|The Federal Reserve lowered its target range for the federal funds rate on Wednesday, October 30, its third rate cut in the last three months. The move was highly anticipated by market analysts.
The target range, the Fed’s primary policy lever for short-term interest rates, was cut by 25 basis points and is now 1.50% to 1.75%.1
The previous two rate cuts, which took effect on August 1 and September 19, were also 25-basis point reductions.
Mortgage rates react to more economic and financial factors than just the Fed’s policy on the short-term side of the financial markets. Consequently, the Fed’s action doesn’t necessarily imply any particular direction for mortgage rates.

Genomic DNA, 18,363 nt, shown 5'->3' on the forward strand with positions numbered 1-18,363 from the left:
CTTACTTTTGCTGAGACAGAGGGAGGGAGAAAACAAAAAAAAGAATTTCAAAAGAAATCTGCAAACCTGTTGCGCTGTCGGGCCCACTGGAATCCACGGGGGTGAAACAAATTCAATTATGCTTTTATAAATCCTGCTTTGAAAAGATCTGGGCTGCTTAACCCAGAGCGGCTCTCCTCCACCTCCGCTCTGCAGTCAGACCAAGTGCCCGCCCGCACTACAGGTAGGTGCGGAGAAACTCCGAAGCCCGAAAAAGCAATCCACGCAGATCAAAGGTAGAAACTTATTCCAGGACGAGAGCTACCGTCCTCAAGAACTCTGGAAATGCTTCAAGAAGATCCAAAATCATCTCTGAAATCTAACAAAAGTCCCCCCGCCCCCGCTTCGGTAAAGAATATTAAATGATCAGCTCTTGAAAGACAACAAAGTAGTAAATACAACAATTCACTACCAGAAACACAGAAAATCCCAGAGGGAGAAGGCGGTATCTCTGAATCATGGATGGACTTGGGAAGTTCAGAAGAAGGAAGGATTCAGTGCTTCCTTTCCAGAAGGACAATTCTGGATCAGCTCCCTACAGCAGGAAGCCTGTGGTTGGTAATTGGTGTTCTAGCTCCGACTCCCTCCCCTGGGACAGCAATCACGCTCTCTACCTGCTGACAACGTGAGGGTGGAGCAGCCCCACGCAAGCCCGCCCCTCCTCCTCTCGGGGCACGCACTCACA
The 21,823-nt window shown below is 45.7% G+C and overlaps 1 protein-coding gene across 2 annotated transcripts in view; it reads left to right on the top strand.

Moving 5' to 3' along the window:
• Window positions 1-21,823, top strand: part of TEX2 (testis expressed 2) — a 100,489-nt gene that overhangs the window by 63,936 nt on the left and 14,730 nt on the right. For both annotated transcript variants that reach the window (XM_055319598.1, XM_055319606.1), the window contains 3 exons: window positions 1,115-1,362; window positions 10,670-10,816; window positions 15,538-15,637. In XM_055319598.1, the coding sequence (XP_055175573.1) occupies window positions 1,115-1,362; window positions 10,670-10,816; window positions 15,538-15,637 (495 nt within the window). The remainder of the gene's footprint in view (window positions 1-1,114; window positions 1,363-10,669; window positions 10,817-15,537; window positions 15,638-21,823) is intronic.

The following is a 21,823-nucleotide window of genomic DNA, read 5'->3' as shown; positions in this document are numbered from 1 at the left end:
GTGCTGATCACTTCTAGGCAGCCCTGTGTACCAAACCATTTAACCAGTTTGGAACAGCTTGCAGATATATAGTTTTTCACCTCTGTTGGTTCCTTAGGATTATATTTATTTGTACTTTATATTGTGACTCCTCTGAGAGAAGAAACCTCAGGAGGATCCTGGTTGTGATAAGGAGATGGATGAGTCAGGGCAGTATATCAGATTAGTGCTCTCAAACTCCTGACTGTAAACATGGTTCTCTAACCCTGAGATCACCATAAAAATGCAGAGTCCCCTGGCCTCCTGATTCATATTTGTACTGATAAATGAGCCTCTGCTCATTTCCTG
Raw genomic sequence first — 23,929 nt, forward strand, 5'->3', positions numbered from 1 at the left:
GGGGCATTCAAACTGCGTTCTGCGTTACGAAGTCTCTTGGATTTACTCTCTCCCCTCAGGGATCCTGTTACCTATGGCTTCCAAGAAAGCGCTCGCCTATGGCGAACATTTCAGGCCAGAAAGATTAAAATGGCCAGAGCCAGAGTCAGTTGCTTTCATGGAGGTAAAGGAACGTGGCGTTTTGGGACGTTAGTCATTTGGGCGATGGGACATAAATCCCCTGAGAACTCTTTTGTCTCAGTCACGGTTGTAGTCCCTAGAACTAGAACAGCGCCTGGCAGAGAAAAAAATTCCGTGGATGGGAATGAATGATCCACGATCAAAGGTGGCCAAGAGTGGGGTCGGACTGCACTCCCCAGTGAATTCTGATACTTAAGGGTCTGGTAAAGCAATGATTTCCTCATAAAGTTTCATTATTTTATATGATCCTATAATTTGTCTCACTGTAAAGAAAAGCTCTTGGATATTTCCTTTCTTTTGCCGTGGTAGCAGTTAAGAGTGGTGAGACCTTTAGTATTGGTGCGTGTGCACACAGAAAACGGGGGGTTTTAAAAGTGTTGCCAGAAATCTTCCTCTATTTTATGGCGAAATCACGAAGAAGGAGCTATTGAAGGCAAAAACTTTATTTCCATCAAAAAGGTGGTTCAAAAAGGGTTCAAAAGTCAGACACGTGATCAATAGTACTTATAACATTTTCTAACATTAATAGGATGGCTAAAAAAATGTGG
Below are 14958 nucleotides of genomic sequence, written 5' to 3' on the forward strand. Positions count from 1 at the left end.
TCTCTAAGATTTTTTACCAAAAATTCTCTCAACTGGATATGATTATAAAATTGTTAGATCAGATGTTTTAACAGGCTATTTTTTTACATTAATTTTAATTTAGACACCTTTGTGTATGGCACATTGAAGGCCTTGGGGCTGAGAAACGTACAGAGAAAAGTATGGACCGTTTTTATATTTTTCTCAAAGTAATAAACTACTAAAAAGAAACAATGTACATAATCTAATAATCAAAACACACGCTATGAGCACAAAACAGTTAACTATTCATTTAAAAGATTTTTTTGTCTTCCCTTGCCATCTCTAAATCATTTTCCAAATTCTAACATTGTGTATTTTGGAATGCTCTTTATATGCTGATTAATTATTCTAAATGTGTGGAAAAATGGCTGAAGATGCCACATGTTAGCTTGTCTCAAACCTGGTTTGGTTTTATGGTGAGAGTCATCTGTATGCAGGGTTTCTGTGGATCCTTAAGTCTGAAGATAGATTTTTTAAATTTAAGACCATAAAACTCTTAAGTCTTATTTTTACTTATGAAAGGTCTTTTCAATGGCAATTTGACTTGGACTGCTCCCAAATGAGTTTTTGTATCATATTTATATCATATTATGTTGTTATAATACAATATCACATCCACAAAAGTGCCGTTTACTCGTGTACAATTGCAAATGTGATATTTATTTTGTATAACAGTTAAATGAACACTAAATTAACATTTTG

One important guidepost for mortgage pricing is the yield on the 10-year Treasury note, which closed at 1.78% on Wednesday, October 30.2 The yield has averaged 1.81% over the past five trading days. In September, the yield averaged 1.70%.
The gap between the yields on the 2-year and 10-year Treasury securities has increased in October. With one trading day to go in the month, October has seen the 2-year Treasury average 1.55% while the 10-year averaged 1.71%. The resulting yield curve gap of 16 basis points is up from September’s 5 basis points. In October 2018, the yield curve gap was 29 basis points. Financial markets consider a negative yield curve gap an indicator of an oncoming recession.